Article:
Many people, who are not my clients, call my office, and have “a few quick questions” and want legal advice immediately.
I almost never give quick, impromptu answers to legal questions from people who are not already clients. This is for the caller’s benefit, more than for mine. Here’s why:
Most legal questions, that people have, touch on complex legal issues that cannot be answered without a great deal of research. Many clients, who think that there is a simple answer to their question, do not realize how complex their legal situation is.
To give a client a satisfactory answer, I usually have to make an appointment with the client, review all the facts and documents in the client’s case, and likely do several hours of legal research.
If I give a brief, spur-of-the-moment, answer, over the phone, my advice most likely would be wrong, and my bad advice would harm the client. There are many incidents where lawyers have given quick legal advice and, the flawed advice harmed the client.
There are other reasons that I don’t answer brief questions over the phone:
1. If I give a person legal advice, then, legally, that person becomes my client. If the legal advice is wrong, the client can sue me for malpractice, or file a bar complaint against me.
2. If a person is my client, because I have given them a brief answer over the phone, this could create a potential conflict of interest. I then would be barred from taking a case against the person who called me.
3. Admittedly, my law practice is a business, and it doesn’t pay for me to give free legal advice to people who call on the phone and have “a few quick questions.” This is no different, though, from most other businesses: Most businesses do not give free assistance to anyone who asks for it. I recently called my doctor’s office, and before they answered the phone, I heard a recording that said, “We don’t give medical advice over the phone.”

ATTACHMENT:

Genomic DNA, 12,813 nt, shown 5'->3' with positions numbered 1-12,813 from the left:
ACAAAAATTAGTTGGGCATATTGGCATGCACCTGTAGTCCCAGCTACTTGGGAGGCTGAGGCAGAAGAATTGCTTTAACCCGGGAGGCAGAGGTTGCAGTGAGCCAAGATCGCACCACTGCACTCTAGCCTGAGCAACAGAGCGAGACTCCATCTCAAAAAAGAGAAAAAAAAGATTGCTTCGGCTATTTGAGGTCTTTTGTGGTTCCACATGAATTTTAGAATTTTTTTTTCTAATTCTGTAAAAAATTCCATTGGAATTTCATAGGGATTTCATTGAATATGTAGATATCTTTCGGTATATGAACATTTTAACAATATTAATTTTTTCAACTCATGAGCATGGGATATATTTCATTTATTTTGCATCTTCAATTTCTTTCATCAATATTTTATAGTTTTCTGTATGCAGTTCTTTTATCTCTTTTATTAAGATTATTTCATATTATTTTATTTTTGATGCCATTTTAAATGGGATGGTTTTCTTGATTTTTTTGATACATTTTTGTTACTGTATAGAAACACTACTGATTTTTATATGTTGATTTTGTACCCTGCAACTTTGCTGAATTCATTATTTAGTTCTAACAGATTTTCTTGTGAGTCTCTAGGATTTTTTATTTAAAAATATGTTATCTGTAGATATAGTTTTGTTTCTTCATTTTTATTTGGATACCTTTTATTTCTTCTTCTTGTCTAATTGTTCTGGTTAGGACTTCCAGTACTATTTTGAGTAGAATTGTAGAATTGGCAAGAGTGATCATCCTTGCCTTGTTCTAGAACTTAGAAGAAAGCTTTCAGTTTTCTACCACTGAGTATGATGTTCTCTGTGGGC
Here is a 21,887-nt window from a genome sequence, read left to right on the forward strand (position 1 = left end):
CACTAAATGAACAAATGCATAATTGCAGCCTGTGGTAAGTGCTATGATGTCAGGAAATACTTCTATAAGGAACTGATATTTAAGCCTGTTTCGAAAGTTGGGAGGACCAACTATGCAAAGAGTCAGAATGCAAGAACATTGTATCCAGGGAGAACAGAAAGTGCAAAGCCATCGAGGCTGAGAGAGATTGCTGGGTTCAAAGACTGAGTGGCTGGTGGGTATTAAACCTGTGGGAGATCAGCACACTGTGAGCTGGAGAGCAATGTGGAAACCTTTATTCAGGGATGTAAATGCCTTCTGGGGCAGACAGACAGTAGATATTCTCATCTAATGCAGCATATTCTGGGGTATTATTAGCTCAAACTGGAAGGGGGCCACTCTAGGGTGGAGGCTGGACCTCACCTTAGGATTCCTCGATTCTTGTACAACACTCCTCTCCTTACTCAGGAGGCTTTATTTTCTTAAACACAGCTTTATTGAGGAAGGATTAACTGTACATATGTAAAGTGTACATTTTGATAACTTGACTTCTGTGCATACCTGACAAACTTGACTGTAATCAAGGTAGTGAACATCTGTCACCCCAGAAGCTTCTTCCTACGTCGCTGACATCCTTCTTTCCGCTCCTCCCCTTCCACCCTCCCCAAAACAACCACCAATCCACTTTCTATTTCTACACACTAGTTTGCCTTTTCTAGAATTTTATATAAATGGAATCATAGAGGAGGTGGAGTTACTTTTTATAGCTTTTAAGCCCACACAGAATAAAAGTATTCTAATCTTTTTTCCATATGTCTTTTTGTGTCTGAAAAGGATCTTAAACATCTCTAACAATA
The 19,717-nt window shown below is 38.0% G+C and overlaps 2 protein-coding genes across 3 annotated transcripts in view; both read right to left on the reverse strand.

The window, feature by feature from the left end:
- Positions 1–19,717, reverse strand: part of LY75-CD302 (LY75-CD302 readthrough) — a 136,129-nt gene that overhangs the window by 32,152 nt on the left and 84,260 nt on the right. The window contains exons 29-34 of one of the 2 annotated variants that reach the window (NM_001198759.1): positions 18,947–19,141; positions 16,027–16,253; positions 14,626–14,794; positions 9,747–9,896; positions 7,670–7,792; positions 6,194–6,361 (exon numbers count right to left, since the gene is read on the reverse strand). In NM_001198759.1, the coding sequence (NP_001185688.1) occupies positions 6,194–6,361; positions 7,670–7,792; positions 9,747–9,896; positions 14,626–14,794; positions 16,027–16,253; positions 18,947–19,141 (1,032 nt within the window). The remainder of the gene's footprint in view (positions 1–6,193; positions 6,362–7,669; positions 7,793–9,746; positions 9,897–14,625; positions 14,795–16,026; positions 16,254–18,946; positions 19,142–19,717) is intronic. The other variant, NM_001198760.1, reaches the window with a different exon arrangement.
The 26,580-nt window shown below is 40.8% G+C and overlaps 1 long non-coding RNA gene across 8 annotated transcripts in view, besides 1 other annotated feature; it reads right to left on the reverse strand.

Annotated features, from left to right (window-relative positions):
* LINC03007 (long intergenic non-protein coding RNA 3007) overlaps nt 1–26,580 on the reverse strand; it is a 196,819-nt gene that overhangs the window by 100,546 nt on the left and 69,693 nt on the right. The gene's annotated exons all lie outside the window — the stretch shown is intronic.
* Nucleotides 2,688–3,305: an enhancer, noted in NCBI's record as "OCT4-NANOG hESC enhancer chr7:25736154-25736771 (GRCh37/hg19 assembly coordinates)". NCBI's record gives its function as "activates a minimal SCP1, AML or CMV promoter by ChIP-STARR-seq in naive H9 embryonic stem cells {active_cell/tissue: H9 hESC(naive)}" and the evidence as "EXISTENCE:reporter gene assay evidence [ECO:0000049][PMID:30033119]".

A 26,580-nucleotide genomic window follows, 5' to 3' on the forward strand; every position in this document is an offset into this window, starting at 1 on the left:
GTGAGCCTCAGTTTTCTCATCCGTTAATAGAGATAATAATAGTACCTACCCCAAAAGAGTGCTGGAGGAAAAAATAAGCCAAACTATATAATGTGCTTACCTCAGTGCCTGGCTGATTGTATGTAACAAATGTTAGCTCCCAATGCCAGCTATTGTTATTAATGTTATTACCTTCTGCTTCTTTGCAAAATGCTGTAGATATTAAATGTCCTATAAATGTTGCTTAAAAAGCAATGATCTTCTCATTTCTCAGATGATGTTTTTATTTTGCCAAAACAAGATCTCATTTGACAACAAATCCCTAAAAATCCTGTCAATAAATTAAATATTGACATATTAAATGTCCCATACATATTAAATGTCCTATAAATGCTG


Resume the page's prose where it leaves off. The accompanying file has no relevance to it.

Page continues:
Remember, though, that you get what you pay for. As I said above, if I were to give free legal advice on the spur of the moment (rather than do the necessary research) my advice most likely will be wrong, and would harm you.
If you need legal assistance
If you are looking for legal advice, keep the following two points in mind when talking to any lawyer:
1. Be suspicious of any lawyer who does give you quick answers to legal questions. If a lawyer thinks that he can give you quick legal advice, he probably either a) does not understand the complexity of your situation, or b) does not grasp his own legal ineptitude or c) both. You should prefer to have a lawyer who does a thorough research job, than lawyer who gives you an immediate answer.
2. If you cannot afford to pay a lawyer for his time, Legal Aid Services of Oklahoma (LASO) gives free or low-cost legal assistance to low-income people who qualify. LASO has offices in counties throughout the state. Contact a legal aid office near you, and see if they will help.
There’s also a website, Oklahoma Free Legal Answers. You can ask legal questions on this site, and they have a corps of volunteer attorneys who may be able to answer you for free. In order to qualify for this service, you have to have an income below a certain threshhold.
You might also try calling the Boesche Legal Clinic at the University of Tulsa Law School. This legal clinic, staffed by TU law students, also gives free legal help to certain low-income persons. They only take a limited number of clients, and they only take certain types of cases. Don’t be deterred by the fact that law students will be working for you. These law students work under the supervision of law professors, and the professors are very experienced in the area of law in which they supervise. Also, the law students generally only handle a few cases (or one case) per semester, as opposed to lawyers who often handle many cases while they are handling your case. So, a law student at the legal clinic generally has more time to devote to your case than a lawyer does. I worked in the Boesche Legal Clinic when I was a student at TU law school, and I can personally vouch for the superior quality of their work and their representation.